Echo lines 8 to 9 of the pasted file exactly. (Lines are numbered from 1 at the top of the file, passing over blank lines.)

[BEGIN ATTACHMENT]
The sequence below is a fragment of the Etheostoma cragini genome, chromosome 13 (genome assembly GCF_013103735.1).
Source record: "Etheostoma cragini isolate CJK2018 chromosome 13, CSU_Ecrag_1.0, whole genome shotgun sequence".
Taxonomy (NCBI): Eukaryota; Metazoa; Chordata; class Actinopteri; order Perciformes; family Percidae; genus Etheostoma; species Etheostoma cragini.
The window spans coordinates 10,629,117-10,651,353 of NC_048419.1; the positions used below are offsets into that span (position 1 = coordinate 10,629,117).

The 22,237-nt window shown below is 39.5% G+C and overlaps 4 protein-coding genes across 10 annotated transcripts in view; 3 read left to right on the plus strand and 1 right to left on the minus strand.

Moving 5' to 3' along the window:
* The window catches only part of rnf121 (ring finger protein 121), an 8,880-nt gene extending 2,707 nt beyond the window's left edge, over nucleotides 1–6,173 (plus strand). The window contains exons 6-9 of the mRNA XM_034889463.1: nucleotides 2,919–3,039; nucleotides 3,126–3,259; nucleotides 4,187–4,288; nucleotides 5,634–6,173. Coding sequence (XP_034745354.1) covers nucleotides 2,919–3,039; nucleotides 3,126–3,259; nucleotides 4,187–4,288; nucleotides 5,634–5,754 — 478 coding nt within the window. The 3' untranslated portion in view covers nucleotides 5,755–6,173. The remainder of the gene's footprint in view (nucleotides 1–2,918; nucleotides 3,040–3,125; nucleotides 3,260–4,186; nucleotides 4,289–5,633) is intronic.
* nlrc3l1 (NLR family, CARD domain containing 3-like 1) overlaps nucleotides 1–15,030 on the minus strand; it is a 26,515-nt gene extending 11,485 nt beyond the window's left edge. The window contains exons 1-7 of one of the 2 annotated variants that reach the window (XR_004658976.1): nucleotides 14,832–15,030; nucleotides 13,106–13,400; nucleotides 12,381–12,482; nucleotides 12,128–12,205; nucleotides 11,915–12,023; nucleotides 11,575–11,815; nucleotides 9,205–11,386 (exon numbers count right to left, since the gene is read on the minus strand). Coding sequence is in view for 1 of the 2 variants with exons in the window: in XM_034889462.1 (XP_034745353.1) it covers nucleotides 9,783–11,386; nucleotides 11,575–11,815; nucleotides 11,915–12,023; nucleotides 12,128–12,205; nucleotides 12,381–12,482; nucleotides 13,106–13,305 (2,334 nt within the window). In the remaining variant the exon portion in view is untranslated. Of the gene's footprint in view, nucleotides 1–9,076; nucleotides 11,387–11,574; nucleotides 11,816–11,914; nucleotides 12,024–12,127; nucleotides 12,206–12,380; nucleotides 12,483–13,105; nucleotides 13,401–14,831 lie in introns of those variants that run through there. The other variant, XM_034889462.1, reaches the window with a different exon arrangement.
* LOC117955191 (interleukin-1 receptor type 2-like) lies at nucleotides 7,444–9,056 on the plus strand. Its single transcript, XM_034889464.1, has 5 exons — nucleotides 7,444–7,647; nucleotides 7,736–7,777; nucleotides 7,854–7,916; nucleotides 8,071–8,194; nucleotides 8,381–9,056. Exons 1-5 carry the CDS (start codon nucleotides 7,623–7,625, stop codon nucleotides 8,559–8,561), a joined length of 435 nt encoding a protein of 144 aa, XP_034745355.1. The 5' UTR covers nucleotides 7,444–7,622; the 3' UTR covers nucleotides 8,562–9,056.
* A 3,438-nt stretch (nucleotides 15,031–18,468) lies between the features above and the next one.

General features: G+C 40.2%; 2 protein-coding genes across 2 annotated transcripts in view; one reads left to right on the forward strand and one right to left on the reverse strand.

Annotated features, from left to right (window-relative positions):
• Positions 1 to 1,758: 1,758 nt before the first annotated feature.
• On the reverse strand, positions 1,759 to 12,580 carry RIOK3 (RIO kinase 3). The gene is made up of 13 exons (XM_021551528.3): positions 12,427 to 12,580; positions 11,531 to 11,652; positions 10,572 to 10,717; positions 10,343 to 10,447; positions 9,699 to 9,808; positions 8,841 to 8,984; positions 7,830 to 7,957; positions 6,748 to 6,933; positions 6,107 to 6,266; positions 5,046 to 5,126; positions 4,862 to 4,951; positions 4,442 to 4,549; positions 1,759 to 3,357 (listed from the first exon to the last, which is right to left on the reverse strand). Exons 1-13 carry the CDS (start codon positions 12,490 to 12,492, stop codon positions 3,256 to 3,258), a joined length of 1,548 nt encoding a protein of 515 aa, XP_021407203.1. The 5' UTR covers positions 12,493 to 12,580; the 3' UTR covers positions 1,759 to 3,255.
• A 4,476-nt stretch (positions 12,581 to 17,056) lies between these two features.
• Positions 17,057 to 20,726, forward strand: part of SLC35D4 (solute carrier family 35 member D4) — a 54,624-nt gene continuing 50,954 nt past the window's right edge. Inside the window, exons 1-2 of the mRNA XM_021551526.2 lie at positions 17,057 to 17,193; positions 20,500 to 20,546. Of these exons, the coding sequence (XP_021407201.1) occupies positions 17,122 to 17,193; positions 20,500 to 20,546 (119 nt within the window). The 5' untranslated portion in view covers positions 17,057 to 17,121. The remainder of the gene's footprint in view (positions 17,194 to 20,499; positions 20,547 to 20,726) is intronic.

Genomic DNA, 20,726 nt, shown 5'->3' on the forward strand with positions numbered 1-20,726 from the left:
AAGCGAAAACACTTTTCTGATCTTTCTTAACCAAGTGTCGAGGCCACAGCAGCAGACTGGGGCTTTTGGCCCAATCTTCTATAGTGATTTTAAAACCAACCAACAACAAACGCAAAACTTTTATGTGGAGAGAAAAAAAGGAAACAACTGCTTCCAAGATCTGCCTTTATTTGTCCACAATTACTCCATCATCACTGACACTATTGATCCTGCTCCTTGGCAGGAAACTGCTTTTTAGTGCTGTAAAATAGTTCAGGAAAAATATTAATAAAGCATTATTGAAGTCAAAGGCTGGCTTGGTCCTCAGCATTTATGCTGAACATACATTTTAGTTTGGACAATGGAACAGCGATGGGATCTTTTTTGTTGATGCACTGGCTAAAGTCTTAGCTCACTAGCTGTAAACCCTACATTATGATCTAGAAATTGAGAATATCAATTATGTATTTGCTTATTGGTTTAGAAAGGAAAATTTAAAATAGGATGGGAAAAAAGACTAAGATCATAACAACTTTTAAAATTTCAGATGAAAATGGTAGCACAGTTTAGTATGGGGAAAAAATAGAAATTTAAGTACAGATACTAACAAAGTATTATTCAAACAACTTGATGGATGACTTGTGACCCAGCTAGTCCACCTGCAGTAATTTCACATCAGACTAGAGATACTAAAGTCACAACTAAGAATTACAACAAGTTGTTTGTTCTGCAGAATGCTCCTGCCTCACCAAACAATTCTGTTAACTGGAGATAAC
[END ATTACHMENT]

* nlrc3l1 (NLR family, CARD domain containing 3-like 1) overlaps nucleotides 1–15,030 on the minus strand; it is a 26,515-nt gene extending 11,485 nt beyond the window's left edge. The window contains exons 1-7 of one of the 2 annotated variants that reach the window (XR_004658976.1): nucleotides 14,832–15,030; nucleotides 13,106–13,400; nucleotides 12,381–12,482; nucleotides 12,128–12,205; nucleotides 11,915–12,023; nucleotides 11,575–11,815; nucleotides 9,205–11,386 (exon numbers count right to left, since the gene is read on the minus strand). Coding sequence is in view for 1 of the 2 variants with exons in the window: in XM_034889462.1 (XP_034745353.1) it covers nucleotides 9,783–11,386; nucleotides 11,575–11,815; nucleotides 11,915–12,023; nucleotides 12,128–12,205; nucleotides 12,381–12,482; nucleotides 13,106–13,305 (2,334 nt within the window). In the remaining variant the exon portion in view is untranslated. Of the gene's footprint in view, nucleotides 1–9,076; nucleotides 11,387–11,574; nucleotides 11,816–11,914; nucleotides 12,024–12,127; nucleotides 12,206–12,380; nucleotides 12,483–13,105; nucleotides 13,401–14,831 lie in introns of those variants that run through there. The other variant, XM_034889462.1, reaches the window with a different exon arrangement.
* LOC117955191 (interleukin-1 receptor type 2-like) lies at nucleotides 7,444–9,056 on the plus strand. Its single transcript, XM_034889464.1, has 5 exons — nucleotides 7,444–7,647; nucleotides 7,736–7,777; nucleotides 7,854–7,916; nucleotides 8,071–8,194; nucleotides 8,381–9,056. Exons 1-5 carry the CDS (start codon nucleotides 7,623–7,625, stop codon nucleotides 8,559–8,561), a joined length of 435 nt encoding a protein of 144 aa, XP_034745355.1. The 5' UTR covers nucleotides 7,444–7,622; the 3' UTR covers nucleotides 8,562–9,056.